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Sarcasm Is Lost On Older People Who Are Too Literal, Study Finds

Watch the video below and take the test yourself.

Youth may be wasted on the young, but sarcasm is apparently wasted on the old, according to the findings of researchers at the University of Aberdeen.

The researchers found that adults over 65 were more likely to misinterpret things said sarcastically and instead take their literal meaning. Imagine how "Sure you're a great driver" could play out when the meaning is misread.

In the study, published in Developmental Psychology, older adults watched video clips of verbal exchanges between people and were asked to evaluate whether what they heard was sarcastic. The research team found that younger and middle-aged adults were significantly better at identifying sarcasm than older adults.

Taking comments the wrong way could affect relationships and friendships, Professor Louise Phillips said in a university report on the study.

“For example, if someone says ‘I see you’re on time as usual’, this could literally mean what it says. Or, there might be a sarcastic intention, and then the underlying message is ‘You’re late. As usual.’ Deciding which way to interpret the statement depends on the context, and also the speaker’s tone of voice and facial expression," she said in a press release. "How this is interpreted can obviously affect the outcome of the conversation and ultimately determine how relationships develop."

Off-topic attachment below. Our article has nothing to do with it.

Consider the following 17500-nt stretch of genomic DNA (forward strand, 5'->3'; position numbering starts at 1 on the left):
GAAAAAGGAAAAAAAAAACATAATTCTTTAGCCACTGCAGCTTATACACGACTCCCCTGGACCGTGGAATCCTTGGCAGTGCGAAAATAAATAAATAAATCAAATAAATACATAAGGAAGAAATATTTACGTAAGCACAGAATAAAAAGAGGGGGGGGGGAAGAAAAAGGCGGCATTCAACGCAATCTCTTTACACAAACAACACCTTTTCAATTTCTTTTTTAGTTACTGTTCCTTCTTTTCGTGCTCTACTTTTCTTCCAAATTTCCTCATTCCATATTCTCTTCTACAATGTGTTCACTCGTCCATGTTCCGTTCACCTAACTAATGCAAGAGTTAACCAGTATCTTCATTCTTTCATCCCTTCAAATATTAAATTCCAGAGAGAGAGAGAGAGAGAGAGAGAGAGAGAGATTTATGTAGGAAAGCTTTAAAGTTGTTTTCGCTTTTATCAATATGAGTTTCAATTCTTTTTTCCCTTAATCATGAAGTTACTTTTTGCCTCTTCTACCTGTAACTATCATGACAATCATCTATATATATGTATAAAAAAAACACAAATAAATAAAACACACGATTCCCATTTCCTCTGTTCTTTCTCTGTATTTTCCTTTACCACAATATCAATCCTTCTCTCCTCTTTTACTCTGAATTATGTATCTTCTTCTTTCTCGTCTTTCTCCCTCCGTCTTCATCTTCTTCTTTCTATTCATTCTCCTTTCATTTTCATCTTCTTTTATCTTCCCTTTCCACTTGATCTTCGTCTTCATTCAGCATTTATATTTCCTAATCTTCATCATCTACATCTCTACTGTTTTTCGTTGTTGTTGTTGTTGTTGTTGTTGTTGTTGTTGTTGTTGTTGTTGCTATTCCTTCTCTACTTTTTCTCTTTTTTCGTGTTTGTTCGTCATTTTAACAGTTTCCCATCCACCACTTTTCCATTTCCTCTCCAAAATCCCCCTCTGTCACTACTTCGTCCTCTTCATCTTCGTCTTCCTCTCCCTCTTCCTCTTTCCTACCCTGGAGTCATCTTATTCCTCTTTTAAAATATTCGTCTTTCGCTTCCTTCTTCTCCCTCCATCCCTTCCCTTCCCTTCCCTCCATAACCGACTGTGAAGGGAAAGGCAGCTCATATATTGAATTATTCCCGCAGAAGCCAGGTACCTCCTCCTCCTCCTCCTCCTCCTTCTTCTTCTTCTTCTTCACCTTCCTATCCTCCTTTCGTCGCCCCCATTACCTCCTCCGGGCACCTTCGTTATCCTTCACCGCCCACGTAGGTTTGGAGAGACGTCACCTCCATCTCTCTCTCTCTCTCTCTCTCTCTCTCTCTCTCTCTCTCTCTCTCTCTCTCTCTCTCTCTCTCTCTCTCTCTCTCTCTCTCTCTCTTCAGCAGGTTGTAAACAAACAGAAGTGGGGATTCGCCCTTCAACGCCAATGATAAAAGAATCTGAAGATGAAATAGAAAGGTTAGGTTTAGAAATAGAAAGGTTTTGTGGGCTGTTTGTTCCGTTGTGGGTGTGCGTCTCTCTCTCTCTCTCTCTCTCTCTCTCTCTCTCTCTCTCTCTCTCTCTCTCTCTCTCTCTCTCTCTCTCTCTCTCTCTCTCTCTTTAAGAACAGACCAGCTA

Here's one of the videos the team used. How would you fare on the sarcasm detection test?

For what it's worth, researchers at Harvard last year found that the smartest people understood and used sarcasm. Sarcasm is nuanced, and the “mental gymnastics” it requires indicate “superior cognitive processes” at work, the study found.

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